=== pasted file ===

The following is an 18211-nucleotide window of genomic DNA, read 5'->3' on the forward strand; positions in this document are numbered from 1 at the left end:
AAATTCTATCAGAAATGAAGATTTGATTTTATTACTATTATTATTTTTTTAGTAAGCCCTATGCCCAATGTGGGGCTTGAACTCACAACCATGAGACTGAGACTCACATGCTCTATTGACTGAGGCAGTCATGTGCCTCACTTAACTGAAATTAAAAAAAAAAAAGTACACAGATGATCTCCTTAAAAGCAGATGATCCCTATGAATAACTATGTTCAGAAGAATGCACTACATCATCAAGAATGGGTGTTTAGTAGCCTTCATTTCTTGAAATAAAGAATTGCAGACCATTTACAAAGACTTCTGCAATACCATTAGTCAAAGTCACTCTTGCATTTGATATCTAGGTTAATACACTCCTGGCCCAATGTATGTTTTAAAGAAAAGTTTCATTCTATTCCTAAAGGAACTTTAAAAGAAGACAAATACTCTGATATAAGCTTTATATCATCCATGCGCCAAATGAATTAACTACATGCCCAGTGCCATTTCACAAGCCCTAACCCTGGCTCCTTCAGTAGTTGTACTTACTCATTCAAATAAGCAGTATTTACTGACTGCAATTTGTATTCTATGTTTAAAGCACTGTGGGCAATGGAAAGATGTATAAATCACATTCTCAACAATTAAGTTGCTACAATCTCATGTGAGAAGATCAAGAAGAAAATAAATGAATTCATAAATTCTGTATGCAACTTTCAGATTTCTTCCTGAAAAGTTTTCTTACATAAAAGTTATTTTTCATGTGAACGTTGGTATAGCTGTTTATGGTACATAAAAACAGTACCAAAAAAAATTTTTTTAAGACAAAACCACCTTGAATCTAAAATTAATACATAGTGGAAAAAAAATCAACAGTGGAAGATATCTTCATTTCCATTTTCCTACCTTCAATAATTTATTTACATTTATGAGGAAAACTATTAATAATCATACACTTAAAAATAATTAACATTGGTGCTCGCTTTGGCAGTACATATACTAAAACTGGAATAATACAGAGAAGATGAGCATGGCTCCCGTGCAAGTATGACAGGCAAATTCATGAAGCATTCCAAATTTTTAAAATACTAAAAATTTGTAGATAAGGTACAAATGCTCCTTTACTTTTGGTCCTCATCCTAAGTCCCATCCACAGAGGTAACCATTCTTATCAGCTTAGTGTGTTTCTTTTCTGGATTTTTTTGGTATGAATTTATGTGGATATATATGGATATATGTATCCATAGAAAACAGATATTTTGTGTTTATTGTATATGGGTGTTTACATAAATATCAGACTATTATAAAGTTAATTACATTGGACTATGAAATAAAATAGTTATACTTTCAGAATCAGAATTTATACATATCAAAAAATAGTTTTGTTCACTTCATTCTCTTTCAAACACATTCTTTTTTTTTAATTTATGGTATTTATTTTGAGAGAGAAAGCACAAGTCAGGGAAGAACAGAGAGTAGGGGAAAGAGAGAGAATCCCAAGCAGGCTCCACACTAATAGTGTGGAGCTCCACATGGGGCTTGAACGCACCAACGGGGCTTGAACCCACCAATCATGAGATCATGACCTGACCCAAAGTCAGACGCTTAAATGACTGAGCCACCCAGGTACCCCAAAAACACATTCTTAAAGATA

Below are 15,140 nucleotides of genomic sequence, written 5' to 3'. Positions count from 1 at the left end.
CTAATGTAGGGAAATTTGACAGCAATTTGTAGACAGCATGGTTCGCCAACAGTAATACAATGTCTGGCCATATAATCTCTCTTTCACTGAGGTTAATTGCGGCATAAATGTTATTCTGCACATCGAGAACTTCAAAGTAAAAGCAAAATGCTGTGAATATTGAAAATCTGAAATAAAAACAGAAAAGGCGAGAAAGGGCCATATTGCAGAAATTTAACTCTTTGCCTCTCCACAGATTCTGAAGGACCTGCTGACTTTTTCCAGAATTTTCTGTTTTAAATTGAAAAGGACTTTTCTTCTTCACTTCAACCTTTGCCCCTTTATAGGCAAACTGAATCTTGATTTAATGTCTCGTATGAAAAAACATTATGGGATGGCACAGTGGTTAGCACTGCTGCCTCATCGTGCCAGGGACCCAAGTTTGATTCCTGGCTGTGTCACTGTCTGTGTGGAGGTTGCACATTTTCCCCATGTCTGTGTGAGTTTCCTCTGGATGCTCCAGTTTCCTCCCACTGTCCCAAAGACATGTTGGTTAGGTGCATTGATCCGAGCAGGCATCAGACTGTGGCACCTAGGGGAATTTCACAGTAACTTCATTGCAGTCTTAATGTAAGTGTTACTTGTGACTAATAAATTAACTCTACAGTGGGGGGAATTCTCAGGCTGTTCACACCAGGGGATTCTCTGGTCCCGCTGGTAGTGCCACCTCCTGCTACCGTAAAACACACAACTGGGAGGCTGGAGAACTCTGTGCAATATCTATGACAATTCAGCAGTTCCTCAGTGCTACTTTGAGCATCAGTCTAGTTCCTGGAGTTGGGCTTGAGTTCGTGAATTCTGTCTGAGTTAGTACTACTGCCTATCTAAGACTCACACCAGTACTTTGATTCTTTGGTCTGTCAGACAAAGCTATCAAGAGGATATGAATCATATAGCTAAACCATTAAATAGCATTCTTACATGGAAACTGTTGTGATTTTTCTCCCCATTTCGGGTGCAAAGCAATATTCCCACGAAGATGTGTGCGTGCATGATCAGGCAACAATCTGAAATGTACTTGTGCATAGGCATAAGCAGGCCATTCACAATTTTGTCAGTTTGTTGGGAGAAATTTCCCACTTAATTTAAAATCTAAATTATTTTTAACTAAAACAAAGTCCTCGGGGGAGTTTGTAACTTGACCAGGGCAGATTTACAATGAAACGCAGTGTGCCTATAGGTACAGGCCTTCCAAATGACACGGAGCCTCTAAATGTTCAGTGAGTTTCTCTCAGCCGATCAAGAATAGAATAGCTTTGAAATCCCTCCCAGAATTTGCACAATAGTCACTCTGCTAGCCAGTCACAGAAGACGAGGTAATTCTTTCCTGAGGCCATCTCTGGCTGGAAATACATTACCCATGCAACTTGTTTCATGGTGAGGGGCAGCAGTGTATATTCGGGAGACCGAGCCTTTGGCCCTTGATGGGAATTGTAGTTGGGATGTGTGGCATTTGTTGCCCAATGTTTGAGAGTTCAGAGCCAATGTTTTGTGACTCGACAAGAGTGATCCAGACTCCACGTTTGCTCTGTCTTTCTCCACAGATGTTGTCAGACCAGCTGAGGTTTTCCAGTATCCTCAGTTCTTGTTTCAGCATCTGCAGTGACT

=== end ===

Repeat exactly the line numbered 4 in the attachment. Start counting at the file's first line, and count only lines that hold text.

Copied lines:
CTAATGTAGGGAAATTTGACAGCAATTTGTAGACAGCATGGTTCGCCAACAGTAATACAATGTCTGGCCATATAATCTCTCTTTCACTGAGGTTAATTGCGGCATAAATGTTATTCTGCACATCGAGAACTTCAAAGTAAAAGCAAAATGCTGTGAATATTGAAAATCTGAAATAAAAACAGAAAAGGCGAGAAAGGGCCATATTGCAGAAATTTAACTCTTTGCCTCTCCACAGATTCTGAAGGACCTGCTGACTTTTTCCAGAATTTTCTGTTTTAAATTGAAAAGGACTTTTCTTCTTCACTTCAACCTTTGCCCCTTTATAGGCAAACTGAATCTTGATTTAATGTCTCGTATGAAAAAACATTATGGGATGGCACAGTGGTTAGCACTGCTGCCTCATCGTGCCAGGGACCCAAGTTTGATTCCTGGCTGTGTCACTGTCTGTGTGGAGGTTGCACATTTTCCCCATGTCTGTGTGAGTTTCCTCTGGATGCTCCAGTTTCCTCCCACTGTCCCAAAGACATGTTGGTTAGGTGCATTGATCCGAGCAGGCATCAGACTGTGGCACCTAGGGGAATTTCACAGTAACTTCATTGCAGTCTTAATGTAAGTGTTACTTGTGACTAATAAATTAACTCTACAGTGGGGGGAATTCTCAGGCTGTTCACACCAGGGGATTCTCTGGTCCCGCTGGTAGTGCCACCTCCTGCTACCGTAAAACACACAACTGGGAGGCTGGAGAACTCTGTGCAATATCTATGACAATTCAGCAGTTCCTCAGTGCTACTTTGAGCATCAGTCTAGTTCCTGGAGTTGGGCTTGAGTTCGTGAATTCTGTCTGAGTTAGTACTACTGCCTATCTAAGACTCACACCAGTACTTTGATTCTTTGGTCTGTCAGACAAAGCTATCAAGAGGATATGAATCATATAGCTAAACCATTAAATAGCATTCTTACATGGAAACTGTTGTGATTTTTCTCCCCATTTCGGGTGCAAAGCAATATTCCCACGAAGATGTGTGCGTGCATGATCAGGCAACAATCTGAAATGTACTTGTGCATAGGCATAAGCAGGCCATTCACAATTTTGTCAGTTTGTTGGGAGAAATTTCCCACTTAATTTAAAATCTAAATTATTTTTAACTAAAACAAAGTCCTCGGGGGAGTTTGTAACTTGACCAGGGCAGATTTACAATGAAACGCAGTGTGCCTATAGGTACAGGCCTTCCAAATGACACGGAGCCTCTAAATGTTCAGTGAGTTTCTCTCAGCCGATCAAGAATAGAATAGCTTTGAAATCCCTCCCAGAATTTGCACAATAGTCACTCTGCTAGCCAGTCACAGAAGACGAGGTAATTCTTTCCTGAGGCCATCTCTGGCTGGAAATACATTACCCATGCAACTTGTTTCATGGTGAGGGGCAGCAGTGTATATTCGGGAGACCGAGCCTTTGGCCCTTGATGGGAATTGTAGTTGGGATGTGTGGCATTTGTTGCCCAATGTTTGAGAGTTCAGAGCCAATGTTTTGTGACTCGACAAGAGTGATCCAGACTCCACGTTTGCTCTGTCTTTCTCCACAGATGTTGTCAGACCAGCTGAGGTTTTCCAGTATCCTCAGTTCTTGTTTCAGCATCTGCAGTGACT